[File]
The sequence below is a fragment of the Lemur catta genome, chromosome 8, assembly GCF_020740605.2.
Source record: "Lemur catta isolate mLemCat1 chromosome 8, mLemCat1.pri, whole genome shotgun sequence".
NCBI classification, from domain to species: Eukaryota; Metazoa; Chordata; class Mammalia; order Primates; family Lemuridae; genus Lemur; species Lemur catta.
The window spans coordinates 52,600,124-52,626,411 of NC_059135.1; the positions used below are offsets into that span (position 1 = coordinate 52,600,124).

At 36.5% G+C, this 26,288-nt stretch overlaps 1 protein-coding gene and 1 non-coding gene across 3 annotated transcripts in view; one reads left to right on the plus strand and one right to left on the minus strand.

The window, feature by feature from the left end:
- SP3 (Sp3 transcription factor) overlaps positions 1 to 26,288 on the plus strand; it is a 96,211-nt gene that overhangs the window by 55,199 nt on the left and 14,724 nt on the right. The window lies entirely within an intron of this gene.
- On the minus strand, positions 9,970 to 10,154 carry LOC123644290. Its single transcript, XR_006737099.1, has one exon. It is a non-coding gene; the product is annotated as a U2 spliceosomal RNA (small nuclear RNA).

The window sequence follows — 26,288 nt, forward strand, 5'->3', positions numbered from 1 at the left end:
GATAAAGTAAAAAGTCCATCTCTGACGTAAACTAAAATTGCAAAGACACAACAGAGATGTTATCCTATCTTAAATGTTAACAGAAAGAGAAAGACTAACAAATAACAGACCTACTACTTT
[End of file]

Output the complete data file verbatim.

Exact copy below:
The sequence below is a fragment of the Lemur catta genome, chromosome 8, assembly GCF_020740605.2.
Source record: "Lemur catta isolate mLemCat1 chromosome 8, mLemCat1.pri, whole genome shotgun sequence".
NCBI classification, from domain to species: Eukaryota; Metazoa; Chordata; class Mammalia; order Primates; family Lemuridae; genus Lemur; species Lemur catta.
The window spans coordinates 52,600,124-52,626,411 of NC_059135.1; the positions used below are offsets into that span (position 1 = coordinate 52,600,124).

At 36.5% G+C, this 26,288-nt stretch overlaps 1 protein-coding gene and 1 non-coding gene across 3 annotated transcripts in view; one reads left to right on the plus strand and one right to left on the minus strand.

The window, feature by feature from the left end:
- SP3 (Sp3 transcription factor) overlaps positions 1 to 26,288 on the plus strand; it is a 96,211-nt gene that overhangs the window by 55,199 nt on the left and 14,724 nt on the right. The window lies entirely within an intron of this gene.
- On the minus strand, positions 9,970 to 10,154 carry LOC123644290. Its single transcript, XR_006737099.1, has one exon. It is a non-coding gene; the product is annotated as a U2 spliceosomal RNA (small nuclear RNA).

The window sequence follows — 26,288 nt, forward strand, 5'->3', positions numbered from 1 at the left end:
GATAAAGTAAAAAGTCCATCTCTGACGTAAACTAAAATTGCAAAGACACAACAGAGATGTTATCCTATCTTAAATGTTAACAGAAAGAGAAAGACTAACAAATAACAGACCTACTACTTT